Community Blogs

Community Blogs
 

Included below is a feed of the latest blog posts created by the GLOBE Community. To view a tutorial on how you can create a blog click here 

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Heavy rains, floods and thunderstorms have affected thousands of families in Perú since January 14th, 2017. Apparently, Peruvians were not prepared to face this strong natural events as well as their later consequences: Overpopulation of mosquitos that spread dengue and other diseases as chikungunya virus, reduction of some important crops (rice, banana, yucca, yellow corn, avocado, cotton, asparagus, sugar cane, mango, grapes, alfalfa and lemon) (El Comercio, 2017a) and damages in many public facilities (bridges and roads) and private property (houses) - 100000 victims, 157000 houses...


Posted in: Event Topics: Campaigns and Projects (IOPs, etc) Field Campaigns: El Niño SMAP GLOBE Science Topics: Climate GLOBE Working Groups: Science Working Group Investigation Areas: Earth As a System Hydrosphere Pedosphere (Soil) Atmosphere Biosphere

In the fall of 2016, the students in my Weather and Climate class, GEPL 4490/5490, at the University of Toledo developed projects based on El Nino. The students in class were give the task to look at GLOBE data from a part of the world in which El Nino has an effect. The students were also tasked to do research on El Nino and La Nina to see what it is.   The students looked at the following locations: Taiwan 2015 – Nicole Jablonski, Bailey Hafner, Cortnee Halpin Japan 1998 – Sean Smith, Australia 1998 – Madhusanka Jayawardhana, Josh Coll, and Justin Maluchnik As you can see in...


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Scientists rely on research, statistical models, and climate forecast models to help them determine upcoming natural events. Currently, scientists are have a difficult time deciding if and when the potential big El Niño event will happen. It will happen in 2017, but will it be the Summer or Fall? "Right now, many climate forecast models do predict the development of a full-fledged El Niño during this summer or fall. It’s likely that these models are acting on the much warmer-than-average waters near the coast of South America—the “Coastal El Niño" says Anthony Barson in his NOAA...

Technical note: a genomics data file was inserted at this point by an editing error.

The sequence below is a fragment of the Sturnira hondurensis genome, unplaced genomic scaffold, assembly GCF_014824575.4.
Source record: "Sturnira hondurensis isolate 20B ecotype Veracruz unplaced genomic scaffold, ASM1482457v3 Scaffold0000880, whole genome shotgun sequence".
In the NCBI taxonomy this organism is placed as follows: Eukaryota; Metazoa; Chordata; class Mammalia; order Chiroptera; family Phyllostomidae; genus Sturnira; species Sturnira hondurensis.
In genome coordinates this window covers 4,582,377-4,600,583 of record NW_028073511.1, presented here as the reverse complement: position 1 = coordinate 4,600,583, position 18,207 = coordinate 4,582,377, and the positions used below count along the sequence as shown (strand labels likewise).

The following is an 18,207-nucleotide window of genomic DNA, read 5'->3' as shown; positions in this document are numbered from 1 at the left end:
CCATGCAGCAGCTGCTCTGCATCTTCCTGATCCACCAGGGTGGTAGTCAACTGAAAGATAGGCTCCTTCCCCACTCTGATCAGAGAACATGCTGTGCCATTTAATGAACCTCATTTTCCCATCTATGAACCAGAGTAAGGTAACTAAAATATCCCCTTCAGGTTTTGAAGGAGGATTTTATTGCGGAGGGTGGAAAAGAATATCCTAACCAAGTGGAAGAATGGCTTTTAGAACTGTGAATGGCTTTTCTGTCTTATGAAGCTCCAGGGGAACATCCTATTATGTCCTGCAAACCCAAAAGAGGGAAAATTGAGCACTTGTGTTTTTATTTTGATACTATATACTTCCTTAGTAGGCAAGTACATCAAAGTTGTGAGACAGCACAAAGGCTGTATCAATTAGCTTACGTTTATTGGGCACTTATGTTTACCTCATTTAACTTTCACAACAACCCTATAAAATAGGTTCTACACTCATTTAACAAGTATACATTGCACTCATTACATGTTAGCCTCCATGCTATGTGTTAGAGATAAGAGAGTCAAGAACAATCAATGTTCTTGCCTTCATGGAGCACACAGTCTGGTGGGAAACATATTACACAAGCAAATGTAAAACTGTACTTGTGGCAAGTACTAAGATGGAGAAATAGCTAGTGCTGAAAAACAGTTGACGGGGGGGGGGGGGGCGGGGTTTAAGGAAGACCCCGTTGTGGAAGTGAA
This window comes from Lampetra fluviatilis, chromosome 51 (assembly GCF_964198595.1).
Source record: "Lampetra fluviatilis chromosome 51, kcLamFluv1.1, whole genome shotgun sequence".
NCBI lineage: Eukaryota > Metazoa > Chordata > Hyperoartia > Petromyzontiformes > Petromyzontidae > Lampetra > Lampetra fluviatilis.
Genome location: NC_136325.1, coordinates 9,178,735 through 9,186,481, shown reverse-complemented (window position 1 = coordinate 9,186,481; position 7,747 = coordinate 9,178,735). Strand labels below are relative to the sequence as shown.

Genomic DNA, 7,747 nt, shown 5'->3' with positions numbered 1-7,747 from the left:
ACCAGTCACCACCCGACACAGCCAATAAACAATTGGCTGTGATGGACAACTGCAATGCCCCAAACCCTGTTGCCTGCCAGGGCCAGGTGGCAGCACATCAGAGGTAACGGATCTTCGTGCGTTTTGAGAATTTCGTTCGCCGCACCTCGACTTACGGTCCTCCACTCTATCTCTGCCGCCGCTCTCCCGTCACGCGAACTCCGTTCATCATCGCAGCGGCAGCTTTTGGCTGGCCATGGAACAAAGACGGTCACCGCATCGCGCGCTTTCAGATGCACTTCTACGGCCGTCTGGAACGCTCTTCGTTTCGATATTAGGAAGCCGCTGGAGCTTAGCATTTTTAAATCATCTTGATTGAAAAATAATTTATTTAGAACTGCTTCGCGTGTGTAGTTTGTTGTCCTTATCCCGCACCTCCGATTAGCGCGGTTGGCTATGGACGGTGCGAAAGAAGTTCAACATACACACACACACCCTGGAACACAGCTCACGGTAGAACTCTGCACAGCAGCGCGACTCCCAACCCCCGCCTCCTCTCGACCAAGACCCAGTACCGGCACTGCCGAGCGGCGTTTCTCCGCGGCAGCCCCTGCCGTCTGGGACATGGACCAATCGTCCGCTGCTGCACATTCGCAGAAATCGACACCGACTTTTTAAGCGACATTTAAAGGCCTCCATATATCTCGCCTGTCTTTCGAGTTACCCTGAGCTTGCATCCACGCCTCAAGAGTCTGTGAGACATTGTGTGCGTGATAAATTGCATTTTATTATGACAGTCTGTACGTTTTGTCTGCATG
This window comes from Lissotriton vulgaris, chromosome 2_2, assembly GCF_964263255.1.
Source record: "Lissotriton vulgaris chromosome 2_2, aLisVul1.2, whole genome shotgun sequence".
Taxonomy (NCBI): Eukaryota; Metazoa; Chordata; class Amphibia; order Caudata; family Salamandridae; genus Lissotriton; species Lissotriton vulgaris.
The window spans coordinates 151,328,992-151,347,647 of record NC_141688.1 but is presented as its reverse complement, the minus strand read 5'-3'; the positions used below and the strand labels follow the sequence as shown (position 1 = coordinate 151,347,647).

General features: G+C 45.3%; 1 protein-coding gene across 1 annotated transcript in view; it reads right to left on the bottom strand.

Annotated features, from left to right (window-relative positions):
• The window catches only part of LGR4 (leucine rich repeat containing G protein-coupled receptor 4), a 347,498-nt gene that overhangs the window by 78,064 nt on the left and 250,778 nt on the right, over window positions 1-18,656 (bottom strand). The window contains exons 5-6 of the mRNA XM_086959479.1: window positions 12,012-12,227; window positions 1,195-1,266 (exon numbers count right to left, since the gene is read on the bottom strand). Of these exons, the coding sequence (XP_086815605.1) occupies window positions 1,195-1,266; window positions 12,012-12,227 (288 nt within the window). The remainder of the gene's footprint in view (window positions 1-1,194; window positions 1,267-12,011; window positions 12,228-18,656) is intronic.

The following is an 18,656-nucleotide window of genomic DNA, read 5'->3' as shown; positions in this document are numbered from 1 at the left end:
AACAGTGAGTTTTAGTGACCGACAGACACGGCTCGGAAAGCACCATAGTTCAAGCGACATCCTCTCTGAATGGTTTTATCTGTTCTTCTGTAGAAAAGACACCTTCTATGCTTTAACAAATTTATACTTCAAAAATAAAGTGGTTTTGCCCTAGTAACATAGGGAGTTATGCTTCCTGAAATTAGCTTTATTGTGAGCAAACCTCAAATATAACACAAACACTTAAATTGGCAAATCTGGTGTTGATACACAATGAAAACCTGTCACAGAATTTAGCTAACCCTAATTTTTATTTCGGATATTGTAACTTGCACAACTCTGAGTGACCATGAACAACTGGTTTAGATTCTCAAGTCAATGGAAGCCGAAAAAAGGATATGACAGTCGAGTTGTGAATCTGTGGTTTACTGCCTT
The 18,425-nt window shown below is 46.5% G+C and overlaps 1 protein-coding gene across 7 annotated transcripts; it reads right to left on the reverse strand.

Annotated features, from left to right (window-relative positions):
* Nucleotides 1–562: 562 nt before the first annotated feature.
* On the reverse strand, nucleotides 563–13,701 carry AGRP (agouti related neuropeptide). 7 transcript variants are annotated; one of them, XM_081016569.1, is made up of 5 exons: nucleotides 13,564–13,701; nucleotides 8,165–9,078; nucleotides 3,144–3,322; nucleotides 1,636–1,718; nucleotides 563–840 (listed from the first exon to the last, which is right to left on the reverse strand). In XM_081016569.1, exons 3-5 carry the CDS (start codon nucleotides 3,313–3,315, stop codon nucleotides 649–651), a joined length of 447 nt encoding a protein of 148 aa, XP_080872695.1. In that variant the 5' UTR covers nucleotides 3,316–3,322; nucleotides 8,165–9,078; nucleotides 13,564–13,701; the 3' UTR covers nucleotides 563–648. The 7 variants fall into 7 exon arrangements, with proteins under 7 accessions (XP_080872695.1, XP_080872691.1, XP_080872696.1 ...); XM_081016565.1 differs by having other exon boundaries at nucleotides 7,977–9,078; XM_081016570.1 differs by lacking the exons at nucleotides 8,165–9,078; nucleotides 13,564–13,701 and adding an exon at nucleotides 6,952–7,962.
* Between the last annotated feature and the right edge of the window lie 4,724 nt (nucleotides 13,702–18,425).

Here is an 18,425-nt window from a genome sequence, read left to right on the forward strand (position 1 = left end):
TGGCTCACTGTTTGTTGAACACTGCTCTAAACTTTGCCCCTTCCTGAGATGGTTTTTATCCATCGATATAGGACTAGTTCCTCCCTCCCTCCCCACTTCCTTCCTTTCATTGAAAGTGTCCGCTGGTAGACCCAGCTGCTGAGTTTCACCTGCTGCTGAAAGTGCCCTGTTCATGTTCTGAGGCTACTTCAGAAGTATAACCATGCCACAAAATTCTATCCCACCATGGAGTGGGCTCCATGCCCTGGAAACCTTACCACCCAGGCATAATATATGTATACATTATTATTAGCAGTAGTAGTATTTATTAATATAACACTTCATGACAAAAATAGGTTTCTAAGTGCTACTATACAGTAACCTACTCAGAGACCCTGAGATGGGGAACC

Posted in: Curriculum: STEM Assessment and Evaluation Education Research Language Culture and Arts Science and Math Technology Field Campaigns: El Niño SMAP Investigation Areas: Atmosphere Earth As a System Hydrosphere Pedosphere (Soil) Biosphere Learning Activities: Earth as a System Atmosphere and Climate Land Cover/Biology Hydrology Soil Primary Audience: Partners Scientists Alumni Country Coordinators Trainers Teachers Students

Just when you think that perhaps the weather systems are settling down- our amazing scientific instruments are able to detect a potential change! I never cease to be amazed at what we are able to learn about Earth's systems- both from the ground and from space!  This article from the New York Times just came across my newsfeed- "It's Like it Never Left: Another El Nino May be on the Way". In the article, it states that "Among the potential effects are wetter conditions across the southern United States, including Southern California; a drier Midwest; and drought in parts of Africa,...


Posted in: Curriculum: STEM Education Research Science and Math Event Topics: Campaigns and Projects (IOPs, etc) Field Campaigns: El Niño GLOBE Science Topics: Earth System Science Climate Change Backyard Science Climate Earth as a System Scientist Skills GLOBE Protocols GLOBE Working Groups: Education Working Group Investigation Areas: Atmosphere Earth As a System Hydrosphere Pedosphere (Soil) Biosphere News Topics: Virtual Science Fair Primary Audience: Partners Scientists Alumni Country Coordinators Trainers Teachers Students

How do you ENSO? Did you know that students from around the world are taking measurements as part of the NASA GLOBE ENSO Student Research Campaign?  Check out what's happening at the Medford Memorial Middle School in New Jersey, USA! We are looking for YOUR videos, showcasing your students taking measurements that are part of the NASA GLOBE ENSO Student Research Campaign. (Note, you will need to have GLOBE photo releases for each of the students shown in your video. They can be found HERE.   Please contact Brian Campbell for more details and/or questions!